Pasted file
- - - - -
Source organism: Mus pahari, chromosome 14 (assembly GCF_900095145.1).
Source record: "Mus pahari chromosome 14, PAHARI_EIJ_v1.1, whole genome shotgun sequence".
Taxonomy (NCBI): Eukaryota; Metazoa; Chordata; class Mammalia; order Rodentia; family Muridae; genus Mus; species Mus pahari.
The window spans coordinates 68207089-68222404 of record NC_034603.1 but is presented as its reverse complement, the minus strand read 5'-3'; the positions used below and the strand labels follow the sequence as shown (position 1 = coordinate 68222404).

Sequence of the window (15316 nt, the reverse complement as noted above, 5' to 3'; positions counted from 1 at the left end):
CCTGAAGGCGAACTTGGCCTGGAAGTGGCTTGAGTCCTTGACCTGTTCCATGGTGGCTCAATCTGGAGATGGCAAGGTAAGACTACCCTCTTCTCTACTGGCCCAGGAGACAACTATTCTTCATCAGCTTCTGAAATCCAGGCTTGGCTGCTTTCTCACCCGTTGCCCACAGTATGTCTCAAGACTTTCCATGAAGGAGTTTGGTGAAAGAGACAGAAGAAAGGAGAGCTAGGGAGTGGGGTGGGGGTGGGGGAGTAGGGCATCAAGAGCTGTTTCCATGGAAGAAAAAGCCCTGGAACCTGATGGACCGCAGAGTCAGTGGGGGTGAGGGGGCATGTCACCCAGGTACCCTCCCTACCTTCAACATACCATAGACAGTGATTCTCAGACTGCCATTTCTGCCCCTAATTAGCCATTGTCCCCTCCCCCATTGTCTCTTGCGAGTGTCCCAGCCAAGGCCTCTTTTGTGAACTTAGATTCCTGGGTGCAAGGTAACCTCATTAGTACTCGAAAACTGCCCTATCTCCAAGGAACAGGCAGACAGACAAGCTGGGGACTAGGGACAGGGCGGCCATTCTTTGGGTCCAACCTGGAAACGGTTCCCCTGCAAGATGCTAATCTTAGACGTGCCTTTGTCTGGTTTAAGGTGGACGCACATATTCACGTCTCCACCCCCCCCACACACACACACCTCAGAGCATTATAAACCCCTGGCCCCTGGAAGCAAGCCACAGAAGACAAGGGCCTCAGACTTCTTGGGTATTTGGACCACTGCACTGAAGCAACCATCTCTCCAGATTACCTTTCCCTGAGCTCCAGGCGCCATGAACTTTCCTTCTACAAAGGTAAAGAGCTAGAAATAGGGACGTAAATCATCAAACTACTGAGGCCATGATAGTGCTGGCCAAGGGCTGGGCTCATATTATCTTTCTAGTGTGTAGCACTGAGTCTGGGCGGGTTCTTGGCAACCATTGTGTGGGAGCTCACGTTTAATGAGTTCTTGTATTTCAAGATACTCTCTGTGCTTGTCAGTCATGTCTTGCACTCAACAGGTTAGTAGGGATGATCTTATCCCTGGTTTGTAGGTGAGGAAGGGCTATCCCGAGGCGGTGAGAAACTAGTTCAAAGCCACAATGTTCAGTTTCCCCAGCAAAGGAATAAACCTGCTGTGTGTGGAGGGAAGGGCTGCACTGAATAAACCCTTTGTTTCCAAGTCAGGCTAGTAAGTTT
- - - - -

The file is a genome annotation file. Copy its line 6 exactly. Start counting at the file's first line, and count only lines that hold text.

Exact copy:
CCTGAAGGCGAACTTGGCCTGGAAGTGGCTTGAGTCCTTGACCTGTTCCATGGTGGCTCAATCTGGAGATGGCAAGGTAAGACTACCCTCTTCTCTACTGGCCCAGGAGACAACTATTCTTCATCAGCTTCTGAAATCCAGGCTTGGCTGCTTTCTCACCCGTTGCCCACAGTATGTCTCAAGACTTTCCATGAAGGAGTTTGGTGAAAGAGACAGAAGAAAGGAGAGCTAGGGAGTGGGGTGGGGGTGGGGGAGTAGGGCATCAAGAGCTGTTTCCATGGAAGAAAAAGCCCTGGAACCTGATGGACCGCAGAGTCAGTGGGGGTGAGGGGGCATGTCACCCAGGTACCCTCCCTACCTTCAACATACCATAGACAGTGATTCTCAGACTGCCATTTCTGCCCCTAATTAGCCATTGTCCCCTCCCCCATTGTCTCTTGCGAGTGTCCCAGCCAAGGCCTCTTTTGTGAACTTAGATTCCTGGGTGCAAGGTAACCTCATTAGTACTCGAAAACTGCCCTATCTCCAAGGAACAGGCAGACAGACAAGCTGGGGACTAGGGACAGGGCGGCCATTCTTTGGGTCCAACCTGGAAACGGTTCCCCTGCAAGATGCTAATCTTAGACGTGCCTTTGTCTGGTTTAAGGTGGACGCACATATTCACGTCTCCACCCCCCCCACACACACACACCTCAGAGCATTATAAACCCCTGGCCCCTGGAAGCAAGCCACAGAAGACAAGGGCCTCAGACTTCTTGGGTATTTGGACCACTGCACTGAAGCAACCATCTCTCCAGATTACCTTTCCCTGAGCTCCAGGCGCCATGAACTTTCCTTCTACAAAGGTAAAGAGCTAGAAATAGGGACGTAAATCATCAAACTACTGAGGCCATGATAGTGCTGGCCAAGGGCTGGGCTCATATTATCTTTCTAGTGTGTAGCACTGAGTCTGGGCGGGTTCTTGGCAACCATTGTGTGGGAGCTCACGTTTAATGAGTTCTTGTATTTCAAGATACTCTCTGTGCTTGTCAGTCATGTCTTGCACTCAACAGGTTAGTAGGGATGATCTTATCCCTGGTTTGTAGGTGAGGAAGGGCTATCCCGAGGCGGTGAGAAACTAGTTCAAAGCCACAATGTTCAGTTTCCCCAGCAAAGGAATAAACCTGCTGTGTGTGGAGGGAAGGGCTGCACTGAATAAACCCTTTGTTTCCAAGTCAGGCTAGTAAGTTT